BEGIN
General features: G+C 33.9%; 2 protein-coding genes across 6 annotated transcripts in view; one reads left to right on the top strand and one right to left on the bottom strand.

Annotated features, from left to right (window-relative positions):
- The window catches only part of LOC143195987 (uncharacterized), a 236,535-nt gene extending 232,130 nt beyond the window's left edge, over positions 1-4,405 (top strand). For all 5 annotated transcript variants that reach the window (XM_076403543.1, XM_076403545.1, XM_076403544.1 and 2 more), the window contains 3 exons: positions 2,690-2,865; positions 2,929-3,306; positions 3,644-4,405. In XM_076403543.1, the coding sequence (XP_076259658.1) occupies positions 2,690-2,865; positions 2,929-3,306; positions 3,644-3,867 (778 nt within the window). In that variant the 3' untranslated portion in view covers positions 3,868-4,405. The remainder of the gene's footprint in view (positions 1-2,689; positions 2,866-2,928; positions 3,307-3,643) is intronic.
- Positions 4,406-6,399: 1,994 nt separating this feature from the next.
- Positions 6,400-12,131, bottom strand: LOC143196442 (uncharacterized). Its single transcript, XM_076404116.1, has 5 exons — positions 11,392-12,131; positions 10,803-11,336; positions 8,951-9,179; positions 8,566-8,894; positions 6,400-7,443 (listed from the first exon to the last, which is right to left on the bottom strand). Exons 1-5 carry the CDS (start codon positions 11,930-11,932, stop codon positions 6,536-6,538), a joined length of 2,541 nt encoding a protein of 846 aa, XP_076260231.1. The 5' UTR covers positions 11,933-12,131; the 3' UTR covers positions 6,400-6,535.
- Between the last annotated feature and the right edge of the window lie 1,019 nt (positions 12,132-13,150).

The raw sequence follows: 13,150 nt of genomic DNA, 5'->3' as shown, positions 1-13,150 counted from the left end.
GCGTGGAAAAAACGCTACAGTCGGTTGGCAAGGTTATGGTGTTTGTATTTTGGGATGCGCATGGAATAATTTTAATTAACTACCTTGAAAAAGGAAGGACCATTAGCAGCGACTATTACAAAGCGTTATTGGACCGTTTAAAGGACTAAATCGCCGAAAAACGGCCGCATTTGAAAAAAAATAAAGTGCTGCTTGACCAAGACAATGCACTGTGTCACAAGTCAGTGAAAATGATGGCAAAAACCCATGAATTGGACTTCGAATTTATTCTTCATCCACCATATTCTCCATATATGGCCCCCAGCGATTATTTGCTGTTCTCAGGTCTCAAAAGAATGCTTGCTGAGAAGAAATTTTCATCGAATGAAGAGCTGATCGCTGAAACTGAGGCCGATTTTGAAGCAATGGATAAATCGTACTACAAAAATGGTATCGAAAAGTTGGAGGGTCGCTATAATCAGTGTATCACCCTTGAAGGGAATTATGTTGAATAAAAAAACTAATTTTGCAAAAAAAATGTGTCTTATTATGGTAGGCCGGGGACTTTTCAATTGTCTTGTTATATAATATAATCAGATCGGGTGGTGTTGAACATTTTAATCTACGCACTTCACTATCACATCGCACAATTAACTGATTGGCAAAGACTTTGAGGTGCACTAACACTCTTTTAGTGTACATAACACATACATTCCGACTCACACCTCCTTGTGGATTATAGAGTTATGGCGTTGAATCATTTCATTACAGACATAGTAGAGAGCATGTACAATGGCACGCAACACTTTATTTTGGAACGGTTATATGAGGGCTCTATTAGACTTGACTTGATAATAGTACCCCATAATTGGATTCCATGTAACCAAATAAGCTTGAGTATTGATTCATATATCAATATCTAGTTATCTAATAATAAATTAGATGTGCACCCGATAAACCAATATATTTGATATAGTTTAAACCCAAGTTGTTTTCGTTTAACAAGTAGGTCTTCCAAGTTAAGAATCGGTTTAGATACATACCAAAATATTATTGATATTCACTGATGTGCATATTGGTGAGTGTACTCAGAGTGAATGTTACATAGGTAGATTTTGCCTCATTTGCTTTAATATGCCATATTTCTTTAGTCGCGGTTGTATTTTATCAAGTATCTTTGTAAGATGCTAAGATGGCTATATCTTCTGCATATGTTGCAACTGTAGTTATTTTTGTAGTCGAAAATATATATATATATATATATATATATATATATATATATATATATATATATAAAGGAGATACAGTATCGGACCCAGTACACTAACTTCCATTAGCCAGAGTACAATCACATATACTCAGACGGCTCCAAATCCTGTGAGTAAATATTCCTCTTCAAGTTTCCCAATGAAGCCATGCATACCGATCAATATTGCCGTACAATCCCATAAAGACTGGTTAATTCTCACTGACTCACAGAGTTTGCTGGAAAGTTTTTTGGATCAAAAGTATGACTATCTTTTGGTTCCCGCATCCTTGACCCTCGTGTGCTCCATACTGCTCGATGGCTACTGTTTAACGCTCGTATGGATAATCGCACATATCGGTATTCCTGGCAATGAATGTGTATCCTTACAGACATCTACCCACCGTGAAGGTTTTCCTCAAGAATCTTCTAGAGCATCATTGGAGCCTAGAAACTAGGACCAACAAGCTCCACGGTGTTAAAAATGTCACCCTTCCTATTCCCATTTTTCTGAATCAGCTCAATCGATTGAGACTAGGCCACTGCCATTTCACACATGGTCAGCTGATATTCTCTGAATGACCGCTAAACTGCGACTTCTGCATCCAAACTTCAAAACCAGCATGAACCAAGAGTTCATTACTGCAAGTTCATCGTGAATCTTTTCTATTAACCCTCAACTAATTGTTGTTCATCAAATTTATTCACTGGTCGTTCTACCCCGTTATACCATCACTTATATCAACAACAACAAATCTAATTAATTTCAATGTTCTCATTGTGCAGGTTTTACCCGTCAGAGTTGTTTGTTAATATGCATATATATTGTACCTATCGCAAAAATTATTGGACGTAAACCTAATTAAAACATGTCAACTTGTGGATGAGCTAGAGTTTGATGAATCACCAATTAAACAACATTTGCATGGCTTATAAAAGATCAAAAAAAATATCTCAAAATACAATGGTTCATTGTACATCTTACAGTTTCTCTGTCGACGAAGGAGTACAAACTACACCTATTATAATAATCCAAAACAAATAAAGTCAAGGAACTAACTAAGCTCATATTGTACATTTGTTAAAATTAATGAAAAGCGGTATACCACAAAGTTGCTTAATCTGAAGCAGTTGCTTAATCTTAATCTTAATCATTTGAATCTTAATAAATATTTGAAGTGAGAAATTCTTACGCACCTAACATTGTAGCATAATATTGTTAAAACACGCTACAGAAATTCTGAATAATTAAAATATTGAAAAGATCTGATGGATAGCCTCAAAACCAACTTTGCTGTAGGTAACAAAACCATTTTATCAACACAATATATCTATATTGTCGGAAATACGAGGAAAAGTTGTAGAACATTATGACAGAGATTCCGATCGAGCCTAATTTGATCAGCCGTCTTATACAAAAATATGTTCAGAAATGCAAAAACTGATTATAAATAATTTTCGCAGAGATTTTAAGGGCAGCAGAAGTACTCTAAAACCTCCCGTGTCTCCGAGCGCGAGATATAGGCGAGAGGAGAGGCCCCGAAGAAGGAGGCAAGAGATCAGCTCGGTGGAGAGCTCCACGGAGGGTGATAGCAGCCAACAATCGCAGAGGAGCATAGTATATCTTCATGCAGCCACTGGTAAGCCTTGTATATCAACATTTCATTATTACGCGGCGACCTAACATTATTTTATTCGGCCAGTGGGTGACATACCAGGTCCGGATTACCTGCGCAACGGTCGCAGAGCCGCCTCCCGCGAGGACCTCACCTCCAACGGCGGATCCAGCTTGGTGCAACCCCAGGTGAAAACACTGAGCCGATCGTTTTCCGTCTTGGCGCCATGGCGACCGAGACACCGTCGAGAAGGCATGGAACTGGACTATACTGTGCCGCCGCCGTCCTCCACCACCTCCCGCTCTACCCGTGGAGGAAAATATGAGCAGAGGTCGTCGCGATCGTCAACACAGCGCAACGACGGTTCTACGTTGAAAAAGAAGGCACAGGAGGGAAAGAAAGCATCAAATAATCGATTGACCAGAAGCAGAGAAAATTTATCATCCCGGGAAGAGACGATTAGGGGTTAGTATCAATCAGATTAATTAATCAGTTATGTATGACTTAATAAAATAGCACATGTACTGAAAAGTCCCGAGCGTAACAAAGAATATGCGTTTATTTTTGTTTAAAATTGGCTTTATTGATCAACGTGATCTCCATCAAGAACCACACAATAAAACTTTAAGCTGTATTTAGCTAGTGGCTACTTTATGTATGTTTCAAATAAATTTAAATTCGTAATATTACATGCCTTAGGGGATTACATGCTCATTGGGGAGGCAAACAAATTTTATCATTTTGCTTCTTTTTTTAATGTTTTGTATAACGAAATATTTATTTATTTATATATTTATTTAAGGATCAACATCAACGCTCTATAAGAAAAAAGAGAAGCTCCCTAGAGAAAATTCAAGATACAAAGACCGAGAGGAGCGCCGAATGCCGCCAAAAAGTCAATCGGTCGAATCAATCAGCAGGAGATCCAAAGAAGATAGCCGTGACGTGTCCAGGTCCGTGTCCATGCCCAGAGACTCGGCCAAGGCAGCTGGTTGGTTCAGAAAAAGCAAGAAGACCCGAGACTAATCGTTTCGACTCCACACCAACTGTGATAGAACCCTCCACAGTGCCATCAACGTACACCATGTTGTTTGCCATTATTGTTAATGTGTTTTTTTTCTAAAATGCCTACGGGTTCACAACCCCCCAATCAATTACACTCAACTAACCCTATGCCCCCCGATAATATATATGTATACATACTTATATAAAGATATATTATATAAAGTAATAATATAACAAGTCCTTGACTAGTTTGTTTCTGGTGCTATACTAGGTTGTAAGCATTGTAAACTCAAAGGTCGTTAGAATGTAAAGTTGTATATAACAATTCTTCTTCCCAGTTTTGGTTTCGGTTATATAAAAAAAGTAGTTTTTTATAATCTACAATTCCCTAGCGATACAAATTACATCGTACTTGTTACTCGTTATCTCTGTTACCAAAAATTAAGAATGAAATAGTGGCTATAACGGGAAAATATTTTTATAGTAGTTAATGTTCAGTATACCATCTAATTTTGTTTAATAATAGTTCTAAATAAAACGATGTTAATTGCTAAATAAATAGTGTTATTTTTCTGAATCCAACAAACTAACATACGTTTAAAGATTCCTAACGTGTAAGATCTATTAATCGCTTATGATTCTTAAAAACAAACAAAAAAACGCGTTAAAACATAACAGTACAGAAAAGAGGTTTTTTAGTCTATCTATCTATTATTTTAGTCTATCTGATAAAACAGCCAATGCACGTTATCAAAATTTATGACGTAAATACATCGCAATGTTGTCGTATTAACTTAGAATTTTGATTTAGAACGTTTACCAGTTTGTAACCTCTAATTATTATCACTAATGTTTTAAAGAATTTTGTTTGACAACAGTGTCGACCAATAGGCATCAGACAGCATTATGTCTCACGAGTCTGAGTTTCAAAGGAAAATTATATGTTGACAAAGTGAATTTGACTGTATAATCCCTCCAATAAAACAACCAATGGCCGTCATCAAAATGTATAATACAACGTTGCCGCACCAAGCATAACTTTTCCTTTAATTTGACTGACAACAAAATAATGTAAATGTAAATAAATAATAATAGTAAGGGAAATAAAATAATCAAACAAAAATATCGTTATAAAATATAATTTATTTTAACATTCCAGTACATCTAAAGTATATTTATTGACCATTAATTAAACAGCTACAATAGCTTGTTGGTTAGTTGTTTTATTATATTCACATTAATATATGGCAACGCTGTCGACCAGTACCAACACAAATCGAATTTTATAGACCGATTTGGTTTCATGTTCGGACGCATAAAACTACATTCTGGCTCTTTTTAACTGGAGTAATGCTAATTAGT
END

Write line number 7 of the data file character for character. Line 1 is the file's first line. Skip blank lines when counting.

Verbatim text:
The raw sequence follows: 13,150 nt of genomic DNA, 5'->3' as shown, positions 1-13,150 counted from the left end.